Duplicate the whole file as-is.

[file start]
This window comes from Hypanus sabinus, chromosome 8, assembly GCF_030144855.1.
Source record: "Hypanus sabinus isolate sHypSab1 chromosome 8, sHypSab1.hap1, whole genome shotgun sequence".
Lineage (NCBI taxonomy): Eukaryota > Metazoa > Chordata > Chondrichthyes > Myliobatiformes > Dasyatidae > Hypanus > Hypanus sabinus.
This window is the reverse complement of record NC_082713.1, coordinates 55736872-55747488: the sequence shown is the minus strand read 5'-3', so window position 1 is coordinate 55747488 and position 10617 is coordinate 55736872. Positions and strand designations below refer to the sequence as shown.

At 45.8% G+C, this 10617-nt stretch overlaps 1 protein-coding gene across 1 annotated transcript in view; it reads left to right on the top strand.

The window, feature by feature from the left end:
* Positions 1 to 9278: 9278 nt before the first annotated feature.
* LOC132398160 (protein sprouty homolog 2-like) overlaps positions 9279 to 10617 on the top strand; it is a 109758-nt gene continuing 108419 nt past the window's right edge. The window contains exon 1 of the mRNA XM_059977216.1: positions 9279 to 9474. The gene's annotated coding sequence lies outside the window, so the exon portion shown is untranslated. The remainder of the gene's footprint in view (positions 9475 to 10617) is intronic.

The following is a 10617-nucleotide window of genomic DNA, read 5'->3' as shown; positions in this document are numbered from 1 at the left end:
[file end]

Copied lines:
This window comes from Hypanus sabinus, chromosome 8, assembly GCF_030144855.1.
Source record: "Hypanus sabinus isolate sHypSab1 chromosome 8, sHypSab1.hap1, whole genome shotgun sequence".
Lineage (NCBI taxonomy): Eukaryota > Metazoa > Chordata > Chondrichthyes > Myliobatiformes > Dasyatidae > Hypanus > Hypanus sabinus.
This window is the reverse complement of record NC_082713.1, coordinates 55736872-55747488: the sequence shown is the minus strand read 5'-3', so window position 1 is coordinate 55747488 and position 10617 is coordinate 55736872. Positions and strand designations below refer to the sequence as shown.

At 45.8% G+C, this 10617-nt stretch overlaps 1 protein-coding gene across 1 annotated transcript in view; it reads left to right on the top strand.

The window, feature by feature from the left end:
* Positions 1 to 9278: 9278 nt before the first annotated feature.
* LOC132398160 (protein sprouty homolog 2-like) overlaps positions 9279 to 10617 on the top strand; it is a 109758-nt gene continuing 108419 nt past the window's right edge. The window contains exon 1 of the mRNA XM_059977216.1: positions 9279 to 9474. The gene's annotated coding sequence lies outside the window, so the exon portion shown is untranslated. The remainder of the gene's footprint in view (positions 9475 to 10617) is intronic.

The following is a 10617-nucleotide window of genomic DNA, read 5'->3' as shown; positions in this document are numbered from 1 at the left end: